The teacher in white

Three years ago, my mother called from Israel and asked to speak with me.

“Mom isn’t home,” Nathan, my son, who was nine at the time, replied. “She went to pray with the Muslims.”

I do not know for sure what my mother was thinking at that moment when she heard Nathan’s relaxed and natural answer, but it is likely that as an Israeli she was shocked by this (“aren’t there enough synagogues in Argentina that one need to go to pray in a mosque?”) and also feared (“Let nothing happen to her with these terrorists”!)

I, on the other hand, returned home peaceful, after a particularly moving prayer with my friend Sheikh Suleiman and his Sufi Muslim friends at Colegiales neighborhood in Buenos Aires. “Allahu Akbar,” (God is greater), they prayed, And I in Hebrew prayed “Sh’ma Yisrael Adonai Eloheinu Adonai Eḥad” (Hear, O Israel, the Lord is our God, the lord is One).

Indeed, God is great and God is one, and this article is dedicated to a special man, Rabbi Menachem Froman, who passed away in Israel in March 2013, and whose approach to God and the various religions has deeply influenced me…

“The Temple Mount does not belong to any religion. He belongs to God!” I once heard Rabbi Froman say, back when I lived in Israel.

In one of the interviews he gave, he even added:

“I do not mind living in a Jewish settlement under Palestinian rule, because my true president is God anyway.”

And in another interview:

“Many times, I go to pray in a mosque. There is no halachic problem with this. A mosque is a house of God, and the Jewish and Muslim religions are similar religions.”

“On Rosh Hashanah, I pray with Jews in my synagogue and enthrone God, in all languages and religious traditions.”

And furthermore:

“Peace” is the name of God in both Hebrew and Arabic. He who works for peace works for God, and whoever succeeds in bringing peace to the land will bring the revelation of God and the transformation of Jerusalem into the peace capital of the world.”

Over the years, these revolutionary statements have been accompanied by dozens of personal meetings and religious activities with Palestinians with a variety of political views, and especially with senior Hamas figures. (Rabbi Froman once said that he went to such a meeting in Gaza and asked his wife and ally Hadassah to call the IDF forces if he would not return home on the scheduled time. “I did not arrive on time, but Hadassah also did not call the army,” he says with a laugh that characterized him. she knew That I didn’t come because I must have forgotten myself in some prayer…”)

What was the basis of these statements and actions?

Rabbi Froman believed that Clerics of all religions have a better ability than politicians to reach dialogue and peace agreements on a theological basis, uniting all parties to God’s will.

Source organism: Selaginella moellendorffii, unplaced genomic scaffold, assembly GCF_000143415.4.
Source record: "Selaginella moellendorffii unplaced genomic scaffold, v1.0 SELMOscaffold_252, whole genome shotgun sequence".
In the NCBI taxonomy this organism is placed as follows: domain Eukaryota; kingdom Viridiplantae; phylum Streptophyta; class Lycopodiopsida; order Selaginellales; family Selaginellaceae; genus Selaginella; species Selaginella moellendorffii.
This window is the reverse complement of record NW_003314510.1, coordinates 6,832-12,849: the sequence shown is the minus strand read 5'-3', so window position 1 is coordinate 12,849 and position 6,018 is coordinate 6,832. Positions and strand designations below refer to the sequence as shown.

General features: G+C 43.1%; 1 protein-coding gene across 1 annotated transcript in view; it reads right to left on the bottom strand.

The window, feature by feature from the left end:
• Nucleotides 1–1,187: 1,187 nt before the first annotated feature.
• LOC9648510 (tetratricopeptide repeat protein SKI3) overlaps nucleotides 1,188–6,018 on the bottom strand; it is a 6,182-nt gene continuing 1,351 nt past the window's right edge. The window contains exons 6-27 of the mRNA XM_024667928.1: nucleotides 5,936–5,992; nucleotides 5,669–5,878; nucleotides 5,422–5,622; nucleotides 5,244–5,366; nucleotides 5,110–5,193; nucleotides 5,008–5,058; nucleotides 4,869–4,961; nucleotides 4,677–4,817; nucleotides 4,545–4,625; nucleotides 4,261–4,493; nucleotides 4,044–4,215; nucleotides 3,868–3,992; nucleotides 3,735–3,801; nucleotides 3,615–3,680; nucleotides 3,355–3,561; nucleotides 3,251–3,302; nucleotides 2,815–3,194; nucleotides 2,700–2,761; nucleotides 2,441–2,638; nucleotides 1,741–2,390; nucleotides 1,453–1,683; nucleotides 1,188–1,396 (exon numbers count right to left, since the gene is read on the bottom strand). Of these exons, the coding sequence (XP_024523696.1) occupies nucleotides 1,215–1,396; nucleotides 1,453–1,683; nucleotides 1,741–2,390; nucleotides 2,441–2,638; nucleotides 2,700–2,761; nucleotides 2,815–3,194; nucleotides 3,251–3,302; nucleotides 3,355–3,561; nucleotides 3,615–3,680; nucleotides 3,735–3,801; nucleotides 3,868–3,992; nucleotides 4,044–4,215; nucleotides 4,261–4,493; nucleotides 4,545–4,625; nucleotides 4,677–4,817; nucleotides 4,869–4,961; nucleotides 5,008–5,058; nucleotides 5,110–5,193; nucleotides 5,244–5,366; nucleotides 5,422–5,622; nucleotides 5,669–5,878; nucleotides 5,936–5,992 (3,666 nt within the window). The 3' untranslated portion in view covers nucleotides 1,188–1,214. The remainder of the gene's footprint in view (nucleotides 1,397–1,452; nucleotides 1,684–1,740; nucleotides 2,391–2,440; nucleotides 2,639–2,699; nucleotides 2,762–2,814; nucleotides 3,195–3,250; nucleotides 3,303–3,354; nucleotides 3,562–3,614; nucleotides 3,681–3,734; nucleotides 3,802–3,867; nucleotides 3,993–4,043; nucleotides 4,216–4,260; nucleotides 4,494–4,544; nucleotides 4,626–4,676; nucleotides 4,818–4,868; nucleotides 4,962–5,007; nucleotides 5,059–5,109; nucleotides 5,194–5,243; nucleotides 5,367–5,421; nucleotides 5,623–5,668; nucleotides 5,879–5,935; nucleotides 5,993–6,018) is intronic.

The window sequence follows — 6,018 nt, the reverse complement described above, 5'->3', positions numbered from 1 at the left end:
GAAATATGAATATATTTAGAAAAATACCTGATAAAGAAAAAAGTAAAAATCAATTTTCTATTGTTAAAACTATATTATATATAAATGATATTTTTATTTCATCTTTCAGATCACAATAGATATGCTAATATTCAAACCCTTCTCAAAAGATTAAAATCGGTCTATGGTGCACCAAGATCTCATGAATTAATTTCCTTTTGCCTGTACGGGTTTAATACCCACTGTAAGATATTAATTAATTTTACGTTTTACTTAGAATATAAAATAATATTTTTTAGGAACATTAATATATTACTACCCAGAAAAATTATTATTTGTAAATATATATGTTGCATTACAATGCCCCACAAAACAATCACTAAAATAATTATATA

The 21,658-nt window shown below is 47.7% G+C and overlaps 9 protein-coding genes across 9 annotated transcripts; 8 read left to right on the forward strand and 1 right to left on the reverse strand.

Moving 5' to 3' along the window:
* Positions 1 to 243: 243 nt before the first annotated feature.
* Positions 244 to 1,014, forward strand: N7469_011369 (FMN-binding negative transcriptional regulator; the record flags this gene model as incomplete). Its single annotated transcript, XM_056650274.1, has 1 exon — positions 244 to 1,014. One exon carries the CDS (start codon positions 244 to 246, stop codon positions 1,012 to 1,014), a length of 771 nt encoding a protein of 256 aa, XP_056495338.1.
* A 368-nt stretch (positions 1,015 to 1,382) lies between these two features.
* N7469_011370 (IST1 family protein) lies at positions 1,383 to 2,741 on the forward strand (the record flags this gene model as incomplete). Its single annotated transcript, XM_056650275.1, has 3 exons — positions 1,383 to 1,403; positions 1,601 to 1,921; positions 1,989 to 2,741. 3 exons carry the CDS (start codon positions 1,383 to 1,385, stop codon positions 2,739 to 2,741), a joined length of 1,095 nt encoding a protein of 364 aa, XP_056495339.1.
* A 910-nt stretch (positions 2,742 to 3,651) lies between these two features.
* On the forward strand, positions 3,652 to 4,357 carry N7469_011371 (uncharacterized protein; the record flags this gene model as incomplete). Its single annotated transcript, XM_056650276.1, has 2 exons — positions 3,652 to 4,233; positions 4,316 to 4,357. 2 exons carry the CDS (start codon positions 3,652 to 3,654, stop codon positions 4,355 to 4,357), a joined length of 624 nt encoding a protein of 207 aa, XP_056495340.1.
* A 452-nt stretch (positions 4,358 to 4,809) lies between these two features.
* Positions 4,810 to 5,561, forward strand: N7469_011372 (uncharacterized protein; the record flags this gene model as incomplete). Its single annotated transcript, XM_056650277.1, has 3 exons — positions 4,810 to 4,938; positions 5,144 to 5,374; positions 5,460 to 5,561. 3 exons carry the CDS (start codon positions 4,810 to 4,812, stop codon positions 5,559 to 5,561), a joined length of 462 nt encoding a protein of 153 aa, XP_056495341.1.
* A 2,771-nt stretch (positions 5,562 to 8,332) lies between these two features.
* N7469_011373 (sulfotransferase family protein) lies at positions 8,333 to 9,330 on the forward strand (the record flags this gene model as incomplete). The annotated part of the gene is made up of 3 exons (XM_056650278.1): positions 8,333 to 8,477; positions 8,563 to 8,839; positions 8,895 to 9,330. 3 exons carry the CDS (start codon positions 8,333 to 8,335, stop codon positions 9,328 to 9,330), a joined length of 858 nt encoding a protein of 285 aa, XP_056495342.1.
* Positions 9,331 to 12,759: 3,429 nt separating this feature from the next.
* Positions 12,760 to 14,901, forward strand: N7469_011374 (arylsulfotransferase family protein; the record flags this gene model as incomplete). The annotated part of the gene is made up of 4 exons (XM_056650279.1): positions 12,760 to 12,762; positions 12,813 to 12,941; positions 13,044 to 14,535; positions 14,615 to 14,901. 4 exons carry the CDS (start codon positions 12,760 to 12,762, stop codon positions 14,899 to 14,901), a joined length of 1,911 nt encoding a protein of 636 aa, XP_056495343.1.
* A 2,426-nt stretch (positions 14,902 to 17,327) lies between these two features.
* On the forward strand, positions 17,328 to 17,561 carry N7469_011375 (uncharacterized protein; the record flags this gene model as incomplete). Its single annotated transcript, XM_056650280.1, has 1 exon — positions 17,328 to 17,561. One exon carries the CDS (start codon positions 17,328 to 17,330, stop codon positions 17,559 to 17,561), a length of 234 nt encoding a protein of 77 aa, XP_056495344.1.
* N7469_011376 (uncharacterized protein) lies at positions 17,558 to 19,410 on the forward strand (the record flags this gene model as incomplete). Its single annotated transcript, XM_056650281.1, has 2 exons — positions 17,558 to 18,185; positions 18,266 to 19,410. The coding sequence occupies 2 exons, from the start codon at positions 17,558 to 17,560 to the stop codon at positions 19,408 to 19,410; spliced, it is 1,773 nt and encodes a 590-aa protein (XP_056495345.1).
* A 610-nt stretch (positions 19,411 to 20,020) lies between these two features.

“Religious energies surround the Middle East, so those who do not consider them will not be able to bring peace,” he explains in a will he left before his death, adding, “Therefore, the role of clerics is to direct this energy to peace, and help political leaders reach peace.”

seemingly, the rabbi’s claim is extremely puzzling, since it seems that it is the religions that have caused and continue to cause conflicts and wars. Rabbi Froman, however, did not speak of the fundamentalist religions, each of which portrayed God according to its limited imagination and made him a “Jew with a beard and a Kippah” or a “Muslim with kaffiyah”; But on the true and mature religious faith, which must lead to openness and freedom, because God is not a particular content, has no body and no image, but is (as the Kabbalists called it) infinite!

“Father, you were a man of freedom,” his son Yossi eulogized him. “You taught us to be free people. You have taught us that the more freedom there is, the closer we get to God.”

“You taught us that the more freedom there is, the closer the opposites get.”

In his last years, Rabbi Froman was called “the Rebbe in white,” due to his decision to wear only white clothes, as a symbol of color that includes all shades of color.

Rabbi Froman sowed in me the seed from which grew the belief that the greatness of God can contain all colors. Years later, when I was already living in Chile, this seed was nourished by the knowledge in the book “In the Light of Truth – The Message of the Grail”, which clearly and logically shows that the divine will is one.

When I came to Buenos Aires in 2007 and founded ALMA INSPIRA, I knew that one of the goals of this project would be to help every person, whatever their religion, to come to the recognition that God is one and His will is one!

However, in my opinion, attending interfaith conferences is not enough for that. Courage is needed, in order to objectively examine each other’s religion, and to acquire the ability to distinguish between original spiritual teachings and human perceptions that distorted them.

Only after this long process, religious tradition will remain in its pure state, allowing for true spiritual growth and peace among the peoples.

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